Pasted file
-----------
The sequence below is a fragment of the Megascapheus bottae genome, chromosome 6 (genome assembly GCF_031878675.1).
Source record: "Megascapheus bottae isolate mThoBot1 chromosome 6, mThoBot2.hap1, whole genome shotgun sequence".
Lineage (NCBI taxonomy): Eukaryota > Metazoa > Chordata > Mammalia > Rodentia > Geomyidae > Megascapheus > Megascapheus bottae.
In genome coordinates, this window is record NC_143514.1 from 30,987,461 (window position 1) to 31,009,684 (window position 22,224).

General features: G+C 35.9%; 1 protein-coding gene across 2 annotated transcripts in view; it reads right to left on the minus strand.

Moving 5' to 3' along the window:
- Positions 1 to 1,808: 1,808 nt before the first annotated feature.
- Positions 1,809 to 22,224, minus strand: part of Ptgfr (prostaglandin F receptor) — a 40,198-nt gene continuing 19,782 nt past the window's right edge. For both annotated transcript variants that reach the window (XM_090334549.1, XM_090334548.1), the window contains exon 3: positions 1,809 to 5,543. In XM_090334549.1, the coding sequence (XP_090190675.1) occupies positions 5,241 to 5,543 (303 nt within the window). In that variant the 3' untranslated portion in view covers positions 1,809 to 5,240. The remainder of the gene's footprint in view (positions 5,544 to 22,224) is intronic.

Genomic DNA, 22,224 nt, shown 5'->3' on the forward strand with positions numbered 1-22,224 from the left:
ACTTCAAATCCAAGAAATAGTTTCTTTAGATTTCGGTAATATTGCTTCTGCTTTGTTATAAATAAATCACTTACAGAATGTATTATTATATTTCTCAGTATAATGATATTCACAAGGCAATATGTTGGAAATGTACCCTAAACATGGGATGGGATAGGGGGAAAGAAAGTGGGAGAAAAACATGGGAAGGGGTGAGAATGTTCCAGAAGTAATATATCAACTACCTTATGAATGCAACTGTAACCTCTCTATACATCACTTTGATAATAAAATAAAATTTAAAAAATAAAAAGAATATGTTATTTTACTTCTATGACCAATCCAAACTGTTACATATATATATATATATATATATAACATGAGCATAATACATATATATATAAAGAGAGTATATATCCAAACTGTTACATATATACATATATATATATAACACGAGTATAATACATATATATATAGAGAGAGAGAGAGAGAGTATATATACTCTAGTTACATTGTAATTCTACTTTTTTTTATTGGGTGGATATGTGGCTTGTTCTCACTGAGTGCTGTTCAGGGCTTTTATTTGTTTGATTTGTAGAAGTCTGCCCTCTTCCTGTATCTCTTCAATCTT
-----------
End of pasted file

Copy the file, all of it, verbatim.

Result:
The sequence below is a fragment of the Megascapheus bottae genome, chromosome 6 (genome assembly GCF_031878675.1).
Source record: "Megascapheus bottae isolate mThoBot1 chromosome 6, mThoBot2.hap1, whole genome shotgun sequence".
Lineage (NCBI taxonomy): Eukaryota > Metazoa > Chordata > Mammalia > Rodentia > Geomyidae > Megascapheus > Megascapheus bottae.
In genome coordinates, this window is record NC_143514.1 from 30,987,461 (window position 1) to 31,009,684 (window position 22,224).

General features: G+C 35.9%; 1 protein-coding gene across 2 annotated transcripts in view; it reads right to left on the minus strand.

Moving 5' to 3' along the window:
- Positions 1 to 1,808: 1,808 nt before the first annotated feature.
- Positions 1,809 to 22,224, minus strand: part of Ptgfr (prostaglandin F receptor) — a 40,198-nt gene continuing 19,782 nt past the window's right edge. For both annotated transcript variants that reach the window (XM_090334549.1, XM_090334548.1), the window contains exon 3: positions 1,809 to 5,543. In XM_090334549.1, the coding sequence (XP_090190675.1) occupies positions 5,241 to 5,543 (303 nt within the window). In that variant the 3' untranslated portion in view covers positions 1,809 to 5,240. The remainder of the gene's footprint in view (positions 5,544 to 22,224) is intronic.

Genomic DNA, 22,224 nt, shown 5'->3' on the forward strand with positions numbered 1-22,224 from the left:
ACTTCAAATCCAAGAAATAGTTTCTTTAGATTTCGGTAATATTGCTTCTGCTTTGTTATAAATAAATCACTTACAGAATGTATTATTATATTTCTCAGTATAATGATATTCACAAGGCAATATGTTGGAAATGTACCCTAAACATGGGATGGGATAGGGGGAAAGAAAGTGGGAGAAAAACATGGGAAGGGGTGAGAATGTTCCAGAAGTAATATATCAACTACCTTATGAATGCAACTGTAACCTCTCTATACATCACTTTGATAATAAAATAAAATTTAAAAAATAAAAAGAATATGTTATTTTACTTCTATGACCAATCCAAACTGTTACATATATATATATATATATATATAACATGAGCATAATACATATATATATAAAGAGAGTATATATCCAAACTGTTACATATATACATATATATATATAACACGAGTATAATACATATATATATAGAGAGAGAGAGAGAGAGTATATATACTCTAGTTACATTGTAATTCTACTTTTTTTTATTGGGTGGATATGTGGCTTGTTCTCACTGAGTGCTGTTCAGGGCTTTTATTTGTTTGATTTGTAGAAGTCTGCCCTCTTCCTGTATCTCTTCAATCTT